Editorial Board   

Mr. Portugal

Marc Portugal

Director of Marketing, Bortz Group of Companies

Marc Portugal is an experiential marketing professional with twelve years of accomplishments in launching brands and associated experiential marketing programs - including events, sponsorships, partnerships, and more - with a keen focus on the mindspace, feelings and rituals of consumers. Whether it's an e-mail campaign or a fashion show; a guerilla campaign or a fundraiser - Marc firmly believes in the "4th" dimension of experiential marketing. He addresses mind, body, spirit AND community when implementing marketing programs. Marc practices "experiential empathy" every step of the way - deeply focused on and concerned about the genuineness and consistency of audience feelings and relationships - not merely demographics, statistics, or out-dated traditions. In 1998, after several internships and completion of undergraduate studies, Marc began at KBA Marketing where he activated brand sponsorships and events across the country for various clients. Turning both conventional and unorthodox venue spaces into lifestyle lounges, sampling stations, fashion shows and concerts, Marc delivered the promise of the clients' brands and aided in renewed AOR status. Marc's most notable achievement includes the brand launch of the Palms Casino Resort in Las Vegas, and the N9NE Group venues it houses. As founding Marketing Director, Marc first brought the Palms and N9NE Group to life in the backyard of the famed Playboy Mansion - giving key influencers a sneak peak of what was to come. Upon opening, Marc founded ground-breaking marketing partnerships with Playboy, MTV, Red Bull, and other brands that helped elevate the Palms to the status of Boutique Casino Resort, and arguably reinvented standards for lifestyle branding and nightlife-driven entertainment nationwide. Currently, Marc resides in Chicago and consults for the Bortz Group of Companies - a lifestyle and entertainment development firm specializing in the branding, marketing, and operation of salon/spas, nightclubs, sports leagues, and associated experiential integrations of sponsor and partner brands including but not limited to AVEDA, Belvedere Moet-Hennessy, Miller-Coors Brewing, Opt-It, and others. Marc specifically applies experiential strategies to the electronic and online spaces to effectively and affordably retain consumers across multiple profiles and brands. In his spare time, Marc volunteers for PAWS: Chicago-'s largest no-kill animal shelter, and turns to his favorite Martin guitar - aspiring to move beyond a self-described "novice grunge" level. He focuses overwhelming attention and emotion on the love of his life - an 80-lb Rottweiler named Princess Leia.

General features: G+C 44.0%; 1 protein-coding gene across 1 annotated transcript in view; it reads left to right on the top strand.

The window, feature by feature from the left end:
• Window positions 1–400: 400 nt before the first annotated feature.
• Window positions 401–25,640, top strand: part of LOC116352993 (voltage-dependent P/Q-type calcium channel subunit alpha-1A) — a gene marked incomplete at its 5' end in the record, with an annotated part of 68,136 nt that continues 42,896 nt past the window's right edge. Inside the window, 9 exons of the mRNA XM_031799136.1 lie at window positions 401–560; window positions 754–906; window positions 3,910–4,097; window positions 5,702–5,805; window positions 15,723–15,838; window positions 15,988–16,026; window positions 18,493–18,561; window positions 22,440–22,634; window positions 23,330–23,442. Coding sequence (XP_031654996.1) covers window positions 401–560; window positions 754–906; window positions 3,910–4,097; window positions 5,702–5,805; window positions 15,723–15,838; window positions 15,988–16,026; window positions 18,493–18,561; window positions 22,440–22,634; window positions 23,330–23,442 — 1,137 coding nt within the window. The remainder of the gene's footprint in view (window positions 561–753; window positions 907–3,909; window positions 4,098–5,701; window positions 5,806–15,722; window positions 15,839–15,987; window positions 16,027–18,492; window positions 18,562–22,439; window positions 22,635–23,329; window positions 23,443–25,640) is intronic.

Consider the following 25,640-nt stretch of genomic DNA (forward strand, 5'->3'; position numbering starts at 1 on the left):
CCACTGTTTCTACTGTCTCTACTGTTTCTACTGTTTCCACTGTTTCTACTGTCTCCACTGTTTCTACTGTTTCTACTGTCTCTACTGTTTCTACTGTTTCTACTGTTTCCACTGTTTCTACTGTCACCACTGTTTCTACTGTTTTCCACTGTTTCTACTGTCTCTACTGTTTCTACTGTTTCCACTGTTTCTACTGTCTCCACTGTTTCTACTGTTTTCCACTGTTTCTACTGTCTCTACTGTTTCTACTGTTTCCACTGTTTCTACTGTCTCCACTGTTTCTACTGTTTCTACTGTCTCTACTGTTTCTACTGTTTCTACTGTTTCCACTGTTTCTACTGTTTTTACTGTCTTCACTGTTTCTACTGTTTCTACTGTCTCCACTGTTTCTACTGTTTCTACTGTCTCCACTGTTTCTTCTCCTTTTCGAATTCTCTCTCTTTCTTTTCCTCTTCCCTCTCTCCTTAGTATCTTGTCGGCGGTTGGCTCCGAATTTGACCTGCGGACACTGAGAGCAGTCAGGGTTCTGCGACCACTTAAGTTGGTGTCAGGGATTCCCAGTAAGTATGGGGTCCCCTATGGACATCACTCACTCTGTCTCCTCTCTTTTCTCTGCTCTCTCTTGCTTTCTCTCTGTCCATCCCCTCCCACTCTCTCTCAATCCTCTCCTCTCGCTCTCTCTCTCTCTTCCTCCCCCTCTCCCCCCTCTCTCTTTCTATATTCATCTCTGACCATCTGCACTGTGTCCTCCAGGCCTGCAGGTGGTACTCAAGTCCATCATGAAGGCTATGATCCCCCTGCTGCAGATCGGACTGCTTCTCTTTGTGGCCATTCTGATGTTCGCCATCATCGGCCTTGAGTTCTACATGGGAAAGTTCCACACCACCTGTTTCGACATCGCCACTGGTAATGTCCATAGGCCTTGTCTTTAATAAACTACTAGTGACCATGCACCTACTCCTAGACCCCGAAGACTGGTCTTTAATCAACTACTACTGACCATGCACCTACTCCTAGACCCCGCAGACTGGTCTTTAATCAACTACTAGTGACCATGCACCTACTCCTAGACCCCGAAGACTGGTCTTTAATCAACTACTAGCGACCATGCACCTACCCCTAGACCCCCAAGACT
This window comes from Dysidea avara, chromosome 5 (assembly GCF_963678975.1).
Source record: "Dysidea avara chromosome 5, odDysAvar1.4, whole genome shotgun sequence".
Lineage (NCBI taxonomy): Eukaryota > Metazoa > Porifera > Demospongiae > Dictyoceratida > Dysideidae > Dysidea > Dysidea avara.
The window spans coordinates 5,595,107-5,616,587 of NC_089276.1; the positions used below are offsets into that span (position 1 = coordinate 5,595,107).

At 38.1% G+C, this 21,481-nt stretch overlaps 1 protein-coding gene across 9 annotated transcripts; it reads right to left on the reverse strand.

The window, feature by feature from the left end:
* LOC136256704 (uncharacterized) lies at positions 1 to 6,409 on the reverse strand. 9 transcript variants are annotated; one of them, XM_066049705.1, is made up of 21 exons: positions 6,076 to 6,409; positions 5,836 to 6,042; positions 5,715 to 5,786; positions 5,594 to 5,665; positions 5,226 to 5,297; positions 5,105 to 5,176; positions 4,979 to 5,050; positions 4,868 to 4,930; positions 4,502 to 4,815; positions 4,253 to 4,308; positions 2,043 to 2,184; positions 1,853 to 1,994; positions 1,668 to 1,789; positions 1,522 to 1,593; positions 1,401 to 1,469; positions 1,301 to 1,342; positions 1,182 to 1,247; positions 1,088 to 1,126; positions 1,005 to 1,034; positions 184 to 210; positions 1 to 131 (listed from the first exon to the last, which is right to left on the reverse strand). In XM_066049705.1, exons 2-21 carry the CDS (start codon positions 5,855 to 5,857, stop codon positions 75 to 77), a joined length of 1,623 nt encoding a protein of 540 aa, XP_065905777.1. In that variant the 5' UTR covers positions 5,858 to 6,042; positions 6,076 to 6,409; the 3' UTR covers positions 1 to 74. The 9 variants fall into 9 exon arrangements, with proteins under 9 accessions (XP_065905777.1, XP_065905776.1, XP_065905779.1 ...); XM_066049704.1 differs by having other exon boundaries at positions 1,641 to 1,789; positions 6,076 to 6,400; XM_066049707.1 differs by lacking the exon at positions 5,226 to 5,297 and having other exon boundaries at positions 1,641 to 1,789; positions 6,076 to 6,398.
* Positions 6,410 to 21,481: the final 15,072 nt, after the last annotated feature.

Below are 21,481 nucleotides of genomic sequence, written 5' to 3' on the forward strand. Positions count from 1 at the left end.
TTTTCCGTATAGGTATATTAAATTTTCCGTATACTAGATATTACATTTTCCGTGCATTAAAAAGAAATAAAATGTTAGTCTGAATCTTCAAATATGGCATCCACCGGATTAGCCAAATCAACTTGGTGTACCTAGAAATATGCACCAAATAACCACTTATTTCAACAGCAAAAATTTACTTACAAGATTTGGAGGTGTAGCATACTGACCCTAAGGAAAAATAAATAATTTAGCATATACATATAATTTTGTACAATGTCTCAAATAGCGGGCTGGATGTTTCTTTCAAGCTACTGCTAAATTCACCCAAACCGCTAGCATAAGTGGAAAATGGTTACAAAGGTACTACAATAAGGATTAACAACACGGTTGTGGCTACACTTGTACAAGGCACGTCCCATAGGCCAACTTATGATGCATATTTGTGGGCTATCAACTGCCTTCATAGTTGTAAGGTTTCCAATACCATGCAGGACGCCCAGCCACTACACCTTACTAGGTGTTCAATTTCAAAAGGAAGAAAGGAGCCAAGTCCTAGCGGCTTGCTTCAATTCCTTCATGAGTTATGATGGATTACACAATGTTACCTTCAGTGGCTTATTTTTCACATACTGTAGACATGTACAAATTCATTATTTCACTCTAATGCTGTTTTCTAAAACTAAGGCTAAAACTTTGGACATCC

Mr. Portugal can be contacted at 312-850-8186 or marcportugal@yahoo.com

Coming up in September 2020...

Hotel Law: Protecting Guest Privacy

Every business is obligated to protect their customers from identity theft but unfortunately, data breaches have become all too common. In an effort to protect a guest's right to privacy and to safeguard their personal data, the European Union passed a General Data Protection Regulation (GDPR) that could hold hotels legally liable for any breaches that expose a customer's sensitive personal information. Though the GDPR only pertains to EU citizens' data, any international business that mishandles their data can be legally responsible. Another legal issue of concern is the fight involving hotel "resort fees." Several states attorney generals have recently filed suit against two major hotel chains in an effort to litigate this practice. Their suit alleges that these companies are "engaged in deceptive and misleading pricing practices and their failure to disclose fees is in violation of consumer protection laws." The suit seeks to force the hotel chains to advertise the true price of their hotel rooms. There are several other legal issues that the industry is being forced to address. Sexual harassment prevention in the workplace is still top of mind for hotel employers-particularly in New York and California, which now statutorily require harassment training. Hotels and motels in California will also soon be required to train all their employees on human trafficking awareness. Immigration issues are also of major concern to hotel employers, especially in the midst of a severe labor shortage. The government is issuing fewer H2B visas for low-skilled workers, as well as J-1 visas for temporary workers. Though there is little hope for any comprehensive immigration reform, hotel lobbying groups are actively seeking legal remedies to alleviate this problem. These are just a few of the critical issues that the December issue of the Hotel Business Review will examine in the area of hotel law.